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What ski pairs well with the S/Lab Shift binding?

lucy

Angel Diva
#1
Last spring I was caught flat-footed when the ski season ended early. I'm working on a set of skis that will take me uphill, inbounds and then let me ski back down. I was wondering what ski you're using with the S/Lab Shift type binding or which ski you'd recommend. I am a cardio weakling, so I expect uphill will be harder. I thought about going with the lighter Marker type pin binding, but thinking about going downhill with that delicate, little toe-piece was less comforting. Also, DH is running the S/Lab Shift and I want to be able to go with him when he takes a detour. Partly because I like the adventure but also because I think two is safer than one.

So my dilemma looks like this... I have a set of S/Lab Shift bindings that were priced right. I need to buy the right-sized brakes for a pair of skis that I don't own because brakes are selling out fast. I am looking for a 50/50 ski that lets me skin up Alta and ski back down. Otherwise, I'm going to be watching people skin up Alta... again. Ugh! (The more I read and research, the more lost I feel. I don't remember this same kind of anxiety buying my first pair of Alpine skis, boots, and bindings.)

What ski are you running? How wide is it? What's on your wish list for a backcountry ski?

Thanks for the help!
 
#2
I have mine on the Blizzard Sheeva 9 which is 92 underfoot and ski in the East. Literally just tried them out for the first time Monday and they are a great binding!! I didn’t get to skin up with them yet, but spent half a day skiing lift served with them and loved it. They felt super secure and no different from a regular binding for skiing. Such an improvement over my frame binding in that regard, and I assume it’ll be the same case with skinning. Hoping to give that a try soon as well.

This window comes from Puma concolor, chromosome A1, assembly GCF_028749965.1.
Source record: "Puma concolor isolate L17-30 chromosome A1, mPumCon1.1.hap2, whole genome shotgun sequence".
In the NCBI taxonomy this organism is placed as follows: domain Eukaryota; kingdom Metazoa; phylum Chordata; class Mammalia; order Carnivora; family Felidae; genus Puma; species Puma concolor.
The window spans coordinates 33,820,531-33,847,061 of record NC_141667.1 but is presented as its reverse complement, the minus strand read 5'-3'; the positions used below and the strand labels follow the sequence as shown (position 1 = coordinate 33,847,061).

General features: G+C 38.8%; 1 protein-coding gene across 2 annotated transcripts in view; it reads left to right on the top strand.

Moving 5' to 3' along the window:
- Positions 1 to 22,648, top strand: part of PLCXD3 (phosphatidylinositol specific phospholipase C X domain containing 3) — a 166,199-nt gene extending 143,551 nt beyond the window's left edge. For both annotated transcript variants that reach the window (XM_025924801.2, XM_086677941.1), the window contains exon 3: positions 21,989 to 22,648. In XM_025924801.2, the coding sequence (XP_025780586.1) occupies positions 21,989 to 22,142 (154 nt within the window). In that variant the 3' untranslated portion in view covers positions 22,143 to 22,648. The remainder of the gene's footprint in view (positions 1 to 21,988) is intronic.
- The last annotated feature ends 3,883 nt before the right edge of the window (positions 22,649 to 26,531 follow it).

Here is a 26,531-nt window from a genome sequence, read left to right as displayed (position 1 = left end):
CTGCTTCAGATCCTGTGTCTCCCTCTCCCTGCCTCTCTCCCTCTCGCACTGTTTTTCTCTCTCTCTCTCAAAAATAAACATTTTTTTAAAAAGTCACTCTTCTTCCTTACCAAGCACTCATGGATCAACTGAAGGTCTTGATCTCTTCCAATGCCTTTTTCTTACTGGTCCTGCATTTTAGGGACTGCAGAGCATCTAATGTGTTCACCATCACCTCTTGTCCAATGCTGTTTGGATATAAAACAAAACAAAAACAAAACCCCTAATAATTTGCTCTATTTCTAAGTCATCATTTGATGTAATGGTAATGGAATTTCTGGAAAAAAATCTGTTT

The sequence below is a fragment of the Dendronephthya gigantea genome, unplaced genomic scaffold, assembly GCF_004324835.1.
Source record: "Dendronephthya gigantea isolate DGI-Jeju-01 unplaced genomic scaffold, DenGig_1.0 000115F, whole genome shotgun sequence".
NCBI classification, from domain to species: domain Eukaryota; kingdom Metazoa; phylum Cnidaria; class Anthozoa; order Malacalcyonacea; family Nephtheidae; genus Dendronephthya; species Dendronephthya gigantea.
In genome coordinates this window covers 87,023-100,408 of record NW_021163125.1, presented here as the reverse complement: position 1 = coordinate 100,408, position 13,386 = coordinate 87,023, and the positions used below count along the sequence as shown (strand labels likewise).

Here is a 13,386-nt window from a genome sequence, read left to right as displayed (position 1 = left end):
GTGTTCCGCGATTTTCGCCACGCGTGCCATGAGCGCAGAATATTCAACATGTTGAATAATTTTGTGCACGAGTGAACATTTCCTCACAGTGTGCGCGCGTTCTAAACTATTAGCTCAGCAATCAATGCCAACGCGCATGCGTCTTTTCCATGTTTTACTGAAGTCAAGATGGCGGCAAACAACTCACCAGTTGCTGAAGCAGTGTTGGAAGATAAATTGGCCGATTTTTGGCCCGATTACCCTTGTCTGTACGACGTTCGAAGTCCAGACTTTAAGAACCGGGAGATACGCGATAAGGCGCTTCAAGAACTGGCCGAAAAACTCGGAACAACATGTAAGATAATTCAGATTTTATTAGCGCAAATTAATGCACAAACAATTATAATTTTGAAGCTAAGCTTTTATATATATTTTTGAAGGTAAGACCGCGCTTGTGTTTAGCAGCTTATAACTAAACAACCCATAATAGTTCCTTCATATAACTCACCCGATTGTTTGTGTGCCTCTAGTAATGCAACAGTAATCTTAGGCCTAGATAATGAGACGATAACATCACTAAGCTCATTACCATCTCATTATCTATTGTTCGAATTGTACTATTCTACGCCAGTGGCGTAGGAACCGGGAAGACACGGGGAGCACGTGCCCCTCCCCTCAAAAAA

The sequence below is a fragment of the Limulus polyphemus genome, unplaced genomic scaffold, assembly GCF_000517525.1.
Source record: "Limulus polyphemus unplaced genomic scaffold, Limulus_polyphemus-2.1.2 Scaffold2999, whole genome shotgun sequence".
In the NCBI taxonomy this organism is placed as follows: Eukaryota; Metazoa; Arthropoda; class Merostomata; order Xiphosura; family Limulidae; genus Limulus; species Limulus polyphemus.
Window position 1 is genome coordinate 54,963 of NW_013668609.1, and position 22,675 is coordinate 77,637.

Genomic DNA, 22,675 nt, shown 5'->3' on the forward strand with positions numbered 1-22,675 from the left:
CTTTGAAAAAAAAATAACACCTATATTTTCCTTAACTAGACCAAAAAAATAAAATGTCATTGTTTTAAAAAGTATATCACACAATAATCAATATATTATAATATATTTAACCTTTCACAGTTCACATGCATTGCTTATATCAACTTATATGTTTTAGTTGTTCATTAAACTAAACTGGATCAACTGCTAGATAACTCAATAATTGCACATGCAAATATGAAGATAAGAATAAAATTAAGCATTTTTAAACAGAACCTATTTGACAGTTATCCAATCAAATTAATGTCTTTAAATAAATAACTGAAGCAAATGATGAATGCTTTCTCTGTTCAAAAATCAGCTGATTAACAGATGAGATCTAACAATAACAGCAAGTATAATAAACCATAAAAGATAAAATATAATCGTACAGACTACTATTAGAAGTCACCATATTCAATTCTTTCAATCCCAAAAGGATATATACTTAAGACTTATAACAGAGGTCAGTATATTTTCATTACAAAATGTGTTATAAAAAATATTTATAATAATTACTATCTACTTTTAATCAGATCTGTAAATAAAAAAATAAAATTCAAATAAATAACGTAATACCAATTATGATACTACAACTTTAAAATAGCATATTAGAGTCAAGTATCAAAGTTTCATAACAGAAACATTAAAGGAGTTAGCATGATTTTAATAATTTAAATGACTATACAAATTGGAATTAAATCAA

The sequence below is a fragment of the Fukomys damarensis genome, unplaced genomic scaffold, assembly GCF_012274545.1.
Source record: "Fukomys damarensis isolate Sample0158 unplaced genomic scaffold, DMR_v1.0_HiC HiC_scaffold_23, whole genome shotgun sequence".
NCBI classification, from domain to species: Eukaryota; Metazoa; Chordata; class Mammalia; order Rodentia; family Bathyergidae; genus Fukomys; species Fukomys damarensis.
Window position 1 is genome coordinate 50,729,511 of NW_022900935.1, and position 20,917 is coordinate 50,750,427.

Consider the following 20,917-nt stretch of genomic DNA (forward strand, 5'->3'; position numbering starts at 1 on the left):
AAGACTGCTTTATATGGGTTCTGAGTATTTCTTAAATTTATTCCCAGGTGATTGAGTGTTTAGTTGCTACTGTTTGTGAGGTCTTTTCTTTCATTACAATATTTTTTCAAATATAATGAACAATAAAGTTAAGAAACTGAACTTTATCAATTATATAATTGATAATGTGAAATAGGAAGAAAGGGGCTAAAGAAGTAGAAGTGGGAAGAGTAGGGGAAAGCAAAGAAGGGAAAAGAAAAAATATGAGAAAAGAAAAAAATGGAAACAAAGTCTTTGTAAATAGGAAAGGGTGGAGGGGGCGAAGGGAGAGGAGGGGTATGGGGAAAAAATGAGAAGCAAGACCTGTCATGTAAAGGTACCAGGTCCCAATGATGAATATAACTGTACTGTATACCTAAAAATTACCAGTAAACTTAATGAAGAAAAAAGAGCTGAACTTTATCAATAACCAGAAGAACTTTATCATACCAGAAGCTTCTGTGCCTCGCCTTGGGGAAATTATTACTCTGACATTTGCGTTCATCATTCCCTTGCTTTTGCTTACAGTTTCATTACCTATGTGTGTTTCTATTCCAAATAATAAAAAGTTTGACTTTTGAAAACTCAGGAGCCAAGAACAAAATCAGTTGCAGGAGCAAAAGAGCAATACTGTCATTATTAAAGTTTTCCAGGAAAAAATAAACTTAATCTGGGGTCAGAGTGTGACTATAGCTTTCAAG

MrsPlow

Ski Diva Extraordinaire
#3
I've got Shifts on Rossignol Star 7s - 112 underfoot. Previously had them on a pair of Rustler 10s, but found I really liked them more on groomers and firmer conditions, whereas the Rossi's are better in deeper snow as well as handling firmer conditions adequately. My wish list for a backcountry ski is one that I feel safe and confident on, where I know I can enjoy good conditions and also fall back to survival skiing easily if I have to.

My husband has Armada ARV 116 (JJs) for his touring setup - so 116 underfoot. I've seen quite a few people on the Atomic Bent Chetler 120 or Salomon QST 118 with Shifts, so fat skis are definitely an option if that's what you're after.
 

lucy

Angel Diva
#4
I didn’t get to skin up with them yet, but spent half a day skiing lift served with them and loved it. They felt super secure and no different from a regular binding for skiing.
@MissySki, Huge yay for a feeling secure while skiing! I don't feel like I'm limited by how much stress the binding can handle, so that opens the field for standard skis. I need to try the Blizzard Sheeva ASAP. Thanks!

I've seen quite a few people on the Atomic Bent Chetler 120 or Salomon QST 118 with Shifts, so fat skis are definitely an option if that's what you're after.
@MrsPlow, For my weight and height (5'3", 125 lbs), the fattest ski in my quiver is... 95 mm. And that's my powder ski! lol. I'll check out the Salomon QST and the Atomic. I have an old pair of Rossi Savory, I think that's an older version of the Star 7(?). Wonder if I should just mount the S/Labs on the Rossi's and see what happens.
 

MrsPlow

Ski Diva Extraordinaire
#5
@MrsPlow, For my weight and height (5'3", 125 lbs), the fattest ski in my quiver is... 95 mm. And that's my powder ski! lol. I'll check out the Salomon QST and the Atomic. I have an old pair of Rossi Savory, I think that's an older version of the Star 7(?). Wonder if I should just mount the S/Labs on the Rossi's and see what happens.
Ah, in that case, assuming you like the 95mm skis for powder, you might want to ignore me and stick with something a bit thinner. Basically what I was trying to say was that my impression of the Shift is that it's designed to accommodate most skis, so if you want to go for a fat ski you can but you don't have to.
 

lucy

Angel Diva
#6
Ah, in that case, assuming you like the 95mm skis for powder, you might want to ignore me and stick with something a bit thinner. Basically what I was trying to say was that my impression of the Shift is that it's designed to accommodate most skis, so if you want to go for a fat ski you can but you don't have to.
No, no... that's exactly the kind of information that I need to make a decision. Really, thank you! I guess I just need to embrace the newness of backcountry as a totally new sport that is related to Alpine skiing but not nearly as close as I thought it might be. I need to be take courage and start trying gear so I can find out what works. ;)
 

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